[the two women finish dinner without further comment.]

 

Due to increasing disquiet with the cast, network handlers were dispatched to supervise the remainder of the shoot. They arrived to find the ranch empty.

 

Investigating the surrounding area, they found the cast at the nearby granite formation. The cow hide they had tanned had been cut into a single strip of rawhide, which was then used to mark a 27-point star over the whole formaton. After setting up a stationary camera, the cast then ritualistically sacrificed P_____, who continued to smile and laugh during the entire process. The footage past the point where they began flensing his torso distorts almost irretrievably, repeated viewings have only been able to pick out several images. R__ stabbing J_____. K___and T___ painting an intricate symbol on the granite in blood. Y___, bare breasted and seizing in what appears to be religious ecstasy. P_____’s skin, hung up on a crude framework, flapping in a sudden breeze.The entirety of the cast staring at a single spot in the camera lens.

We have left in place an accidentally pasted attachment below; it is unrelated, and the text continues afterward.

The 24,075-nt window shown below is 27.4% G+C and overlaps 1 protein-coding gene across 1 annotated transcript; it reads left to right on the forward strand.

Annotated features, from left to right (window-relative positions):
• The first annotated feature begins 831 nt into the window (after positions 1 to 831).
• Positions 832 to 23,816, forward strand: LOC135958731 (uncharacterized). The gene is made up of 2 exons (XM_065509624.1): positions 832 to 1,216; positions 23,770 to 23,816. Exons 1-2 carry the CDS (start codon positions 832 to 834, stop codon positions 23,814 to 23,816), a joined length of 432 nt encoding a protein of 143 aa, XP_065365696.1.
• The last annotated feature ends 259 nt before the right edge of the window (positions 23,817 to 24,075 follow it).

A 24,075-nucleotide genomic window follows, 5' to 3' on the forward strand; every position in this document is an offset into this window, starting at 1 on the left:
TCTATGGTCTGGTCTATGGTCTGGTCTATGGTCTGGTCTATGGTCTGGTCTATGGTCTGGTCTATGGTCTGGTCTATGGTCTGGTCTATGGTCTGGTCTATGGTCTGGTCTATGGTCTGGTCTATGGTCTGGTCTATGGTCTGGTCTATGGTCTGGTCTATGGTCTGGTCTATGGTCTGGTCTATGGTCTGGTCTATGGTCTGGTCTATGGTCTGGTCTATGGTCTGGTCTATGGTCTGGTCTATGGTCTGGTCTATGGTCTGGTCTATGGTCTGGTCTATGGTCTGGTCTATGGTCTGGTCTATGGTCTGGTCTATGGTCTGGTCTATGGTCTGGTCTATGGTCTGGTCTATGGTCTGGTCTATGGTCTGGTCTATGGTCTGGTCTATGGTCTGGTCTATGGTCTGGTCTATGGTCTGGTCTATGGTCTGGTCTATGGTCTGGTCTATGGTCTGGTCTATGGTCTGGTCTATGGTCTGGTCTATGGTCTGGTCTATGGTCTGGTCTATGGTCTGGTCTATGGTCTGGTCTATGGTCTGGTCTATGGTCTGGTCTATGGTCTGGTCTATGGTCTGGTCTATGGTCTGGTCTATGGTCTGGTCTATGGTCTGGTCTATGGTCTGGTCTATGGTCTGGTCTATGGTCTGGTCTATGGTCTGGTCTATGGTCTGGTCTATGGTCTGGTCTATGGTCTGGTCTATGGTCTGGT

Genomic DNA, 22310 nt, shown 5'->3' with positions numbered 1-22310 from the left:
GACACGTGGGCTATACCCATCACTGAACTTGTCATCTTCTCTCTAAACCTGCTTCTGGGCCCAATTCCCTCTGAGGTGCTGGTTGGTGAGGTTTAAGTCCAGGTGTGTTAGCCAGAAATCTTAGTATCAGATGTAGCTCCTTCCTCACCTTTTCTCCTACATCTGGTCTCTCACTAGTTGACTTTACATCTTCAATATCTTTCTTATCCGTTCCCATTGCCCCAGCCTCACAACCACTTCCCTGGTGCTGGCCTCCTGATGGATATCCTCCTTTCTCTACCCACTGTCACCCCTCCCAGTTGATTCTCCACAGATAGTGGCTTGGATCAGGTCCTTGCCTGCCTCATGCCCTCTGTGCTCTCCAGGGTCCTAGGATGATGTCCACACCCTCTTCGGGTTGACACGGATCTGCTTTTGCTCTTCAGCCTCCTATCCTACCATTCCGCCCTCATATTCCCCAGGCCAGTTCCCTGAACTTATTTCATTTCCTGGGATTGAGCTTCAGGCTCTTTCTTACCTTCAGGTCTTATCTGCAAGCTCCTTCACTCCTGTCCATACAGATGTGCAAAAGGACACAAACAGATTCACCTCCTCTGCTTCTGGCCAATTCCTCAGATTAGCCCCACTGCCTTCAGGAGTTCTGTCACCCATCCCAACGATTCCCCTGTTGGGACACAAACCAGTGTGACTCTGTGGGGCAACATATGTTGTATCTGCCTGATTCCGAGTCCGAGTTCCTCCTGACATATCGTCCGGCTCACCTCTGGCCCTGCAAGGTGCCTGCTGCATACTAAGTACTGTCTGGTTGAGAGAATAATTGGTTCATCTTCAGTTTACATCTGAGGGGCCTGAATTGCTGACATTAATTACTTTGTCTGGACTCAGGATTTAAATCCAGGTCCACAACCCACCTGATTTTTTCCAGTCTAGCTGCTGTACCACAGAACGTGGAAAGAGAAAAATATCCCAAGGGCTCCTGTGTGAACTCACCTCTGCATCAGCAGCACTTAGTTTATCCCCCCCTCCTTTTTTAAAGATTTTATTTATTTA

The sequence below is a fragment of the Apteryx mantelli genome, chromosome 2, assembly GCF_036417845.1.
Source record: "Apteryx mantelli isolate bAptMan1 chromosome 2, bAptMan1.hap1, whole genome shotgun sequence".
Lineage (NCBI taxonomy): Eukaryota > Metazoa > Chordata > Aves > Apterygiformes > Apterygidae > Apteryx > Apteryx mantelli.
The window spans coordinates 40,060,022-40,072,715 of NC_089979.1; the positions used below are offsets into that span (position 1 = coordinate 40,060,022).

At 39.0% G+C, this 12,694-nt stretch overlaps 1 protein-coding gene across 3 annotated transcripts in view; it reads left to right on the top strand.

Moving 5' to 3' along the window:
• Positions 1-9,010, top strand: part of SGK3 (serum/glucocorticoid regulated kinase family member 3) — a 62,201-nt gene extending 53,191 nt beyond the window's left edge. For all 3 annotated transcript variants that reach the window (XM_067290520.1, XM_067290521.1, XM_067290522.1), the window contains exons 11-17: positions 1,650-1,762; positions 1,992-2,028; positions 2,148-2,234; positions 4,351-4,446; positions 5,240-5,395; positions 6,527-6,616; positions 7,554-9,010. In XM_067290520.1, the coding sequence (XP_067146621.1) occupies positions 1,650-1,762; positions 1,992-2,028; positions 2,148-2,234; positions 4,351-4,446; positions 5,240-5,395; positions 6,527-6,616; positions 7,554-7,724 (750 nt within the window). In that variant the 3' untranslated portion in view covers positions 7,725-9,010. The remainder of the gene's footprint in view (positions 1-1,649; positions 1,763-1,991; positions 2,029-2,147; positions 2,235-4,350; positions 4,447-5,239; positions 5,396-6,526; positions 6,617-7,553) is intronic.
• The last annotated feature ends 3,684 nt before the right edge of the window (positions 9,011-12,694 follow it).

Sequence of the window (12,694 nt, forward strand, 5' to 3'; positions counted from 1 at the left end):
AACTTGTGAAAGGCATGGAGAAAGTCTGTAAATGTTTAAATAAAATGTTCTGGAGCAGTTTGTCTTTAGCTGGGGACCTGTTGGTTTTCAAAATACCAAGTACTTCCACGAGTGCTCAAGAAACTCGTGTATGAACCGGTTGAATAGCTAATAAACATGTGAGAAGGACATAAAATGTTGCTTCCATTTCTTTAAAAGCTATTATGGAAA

The cast was found dead, having attempted to flense their own skin off. The only survivor, oddly enough, was  P_____. The actor was flown to a nearby hospital where he was put into a medically-induced coma. His body lingers on, despite repeated rejection of tissue donations. His family is currently fighting a legal battle to withdraw life support.

 

This footage was compiled as evidence and promptly shelved after the trial. Do not reproduce.

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The Plutonian Shell